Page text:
For Teenage Boys: Everything Is A Game
Teenage boys are boys and therefore everything is a game
Im going to repeat that: for teenage boys everything is a game.
This can be really confusing for grown ups, especially when the boys are being a big pain. Theyre thinking, whats the game with him being . . . and you fill in the blank for his behavior.
To get a grasp on everything is a game, its necessary to take a look at boys before theyre teens.
For little boys, everything is about play and strength. They are constantly playing at something: they play with each other, they play by themselves, and they play in relationship with other people, including grown ups . . . play . . . play . . . play.
As boys, the fun is in the play: playing the game. They want to win. They really dont want to lose. But if they do, they tend to move on because the game is always re-starting
Now there is a special game called getting his way, but thats a topic for another time.
As I said, this reality that in a boys world everything is play that life is a game, can be hard for grown ups to grasp because their view is theyre trying to accomplish a task, like get him dressed and off to school or his clothes or toys picked up and put away or his homework done or him get ready for bed.
Their world view is getting him to do something.
His world view is entirely different. Getting the task done is not on his radar screen. He does not live in a world of tasks. Hes playing (whatever hes playing) and his playing is integral to everything he is doing. So if hes getting something done, hes at the very least trying to play through it.
For boys the games are about strength & power: whos strong . . . who isnt . . . whos winning . . . whos losing . . . whos in control of whats going on . . . whos not . . . and whos getting what he wants . . . and whos not.
Why? Because hes learning the fundamentals of strength & power and of human interactions & relationships. Its a game for him . . . because he is a boy.
Once a boy has entered teenage-dom, hes learned everything there is to learn from the whos strong . . . whos not game and all of the family interactions that revolve around it. Hes got it down.
So that virtually every interaction with someone in the family, especially his parents, is an expression of the game (its true with other grown ups as well).
. . . the reaction he expects
Its a game and as far as hes concerned hes in charge of the rules and like all teenage boys, when a game goes as predicted, when the outcome is expected, three things are going to happen.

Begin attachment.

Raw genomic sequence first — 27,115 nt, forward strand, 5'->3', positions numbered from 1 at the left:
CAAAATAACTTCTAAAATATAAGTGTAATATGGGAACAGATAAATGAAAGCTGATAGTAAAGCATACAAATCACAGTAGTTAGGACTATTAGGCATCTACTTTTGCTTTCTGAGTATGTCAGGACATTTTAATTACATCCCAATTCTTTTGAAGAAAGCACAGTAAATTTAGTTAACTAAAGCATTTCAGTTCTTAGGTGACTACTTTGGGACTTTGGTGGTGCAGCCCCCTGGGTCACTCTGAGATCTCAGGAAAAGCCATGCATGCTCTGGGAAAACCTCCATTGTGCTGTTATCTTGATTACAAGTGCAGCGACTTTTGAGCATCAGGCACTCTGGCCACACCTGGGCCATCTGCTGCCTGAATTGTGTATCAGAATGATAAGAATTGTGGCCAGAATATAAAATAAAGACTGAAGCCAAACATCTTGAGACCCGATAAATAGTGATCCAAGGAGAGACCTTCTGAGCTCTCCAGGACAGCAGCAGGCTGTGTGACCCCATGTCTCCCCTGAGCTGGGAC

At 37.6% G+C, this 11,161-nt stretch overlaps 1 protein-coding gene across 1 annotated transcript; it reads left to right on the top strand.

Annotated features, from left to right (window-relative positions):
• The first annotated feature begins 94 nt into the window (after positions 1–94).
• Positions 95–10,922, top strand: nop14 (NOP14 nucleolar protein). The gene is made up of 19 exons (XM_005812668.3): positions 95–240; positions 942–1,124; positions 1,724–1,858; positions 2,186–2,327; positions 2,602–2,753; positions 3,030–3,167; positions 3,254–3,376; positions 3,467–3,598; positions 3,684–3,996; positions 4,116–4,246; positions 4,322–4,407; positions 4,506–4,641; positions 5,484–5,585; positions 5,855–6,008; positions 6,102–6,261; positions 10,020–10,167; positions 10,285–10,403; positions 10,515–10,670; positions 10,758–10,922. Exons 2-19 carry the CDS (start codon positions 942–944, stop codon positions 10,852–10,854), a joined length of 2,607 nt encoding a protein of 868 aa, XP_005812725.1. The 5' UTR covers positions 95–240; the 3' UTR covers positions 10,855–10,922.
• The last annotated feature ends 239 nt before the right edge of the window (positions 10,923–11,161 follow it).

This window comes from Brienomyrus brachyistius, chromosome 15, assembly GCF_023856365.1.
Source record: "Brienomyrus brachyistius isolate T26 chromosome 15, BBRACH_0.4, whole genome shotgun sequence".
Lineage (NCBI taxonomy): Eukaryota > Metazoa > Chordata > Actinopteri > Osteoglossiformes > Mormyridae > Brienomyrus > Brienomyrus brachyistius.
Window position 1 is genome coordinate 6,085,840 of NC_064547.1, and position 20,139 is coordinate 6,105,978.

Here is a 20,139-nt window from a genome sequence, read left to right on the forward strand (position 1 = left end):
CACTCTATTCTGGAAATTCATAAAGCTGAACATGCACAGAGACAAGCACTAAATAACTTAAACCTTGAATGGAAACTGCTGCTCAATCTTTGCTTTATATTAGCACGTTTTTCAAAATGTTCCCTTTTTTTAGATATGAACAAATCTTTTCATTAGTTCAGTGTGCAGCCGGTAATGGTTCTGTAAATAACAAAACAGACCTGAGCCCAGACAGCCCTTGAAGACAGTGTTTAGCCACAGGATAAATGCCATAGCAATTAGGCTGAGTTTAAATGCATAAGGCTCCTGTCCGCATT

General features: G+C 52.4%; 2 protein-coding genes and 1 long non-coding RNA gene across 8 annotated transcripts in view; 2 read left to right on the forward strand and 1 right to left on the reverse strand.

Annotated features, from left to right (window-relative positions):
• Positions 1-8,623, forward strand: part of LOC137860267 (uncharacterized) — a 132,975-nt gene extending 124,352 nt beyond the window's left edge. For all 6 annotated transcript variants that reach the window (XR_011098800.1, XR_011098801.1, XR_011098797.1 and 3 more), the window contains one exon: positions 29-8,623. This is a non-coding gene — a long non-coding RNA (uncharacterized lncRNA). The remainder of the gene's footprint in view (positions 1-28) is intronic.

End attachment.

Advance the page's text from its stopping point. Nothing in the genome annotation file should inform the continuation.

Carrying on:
. . . hes going to get bored
. . . hes going to try and change it (and fail)
. . . and hes going to do it again . . . and again . . . and again
Its a hold over from boyhood this invisible element of winning and losing to everything he does. Hes playing . . . its a game . . . hes a boy . . . and thats what boys do . . . play games
He starts exercising his game skills to upset the apple cart, to challenge the rule of law and the order of power and exploit the weaknesses in the other players. He does it so masterfully that the grown ups are more often than not either brought to their knees in frustration, or to a state of explosive chaos experiencing a loss of control that drives them nuts.
And they just cannot figure out, why does he do that? . . . fill in the blank for the that.
Its because it is a game and at this point hes the master of the game.
Firstly, an important clarification about games. Because the word has been part of our popular psychology culture since the mid-1960s, it has taken on a negative, judgmental flavor. When we think someone is playing a game with us, there is bad intentions involved: hes consciously, purposely trying to do something to us.
In general, I am not using games in that popular psychology way. I am using game in a similar but simpler sense. As a boy, everything is about play and play is a game and the game has this simple format for him: who does what . . . when . . . where . . . and how.
Because he has been around you his whole life, he has studied who you are and what you do absorbing it all into his world of play and games. His behavior and his interaction with you have a game quality for him. Like all games there are rules, essentially unwritten (and unconscious). It has a beginning . . . a middle . . . and an end. The pay-off is an exchange of energy or attention and the learned and expected outcome.
There is, in my many years of experience, more often than not, no malice or ill-intent. Hes a boy. Boys play games.
The purpose of this column is to alert you to his reality - the world of boys and games so you can firstly understand it and secondly begin to become more effective in interacting with him instead of suffering in ignorance.
©2012 Ted Braude
Youth is wholly experimental. - Robert Louis Stevenson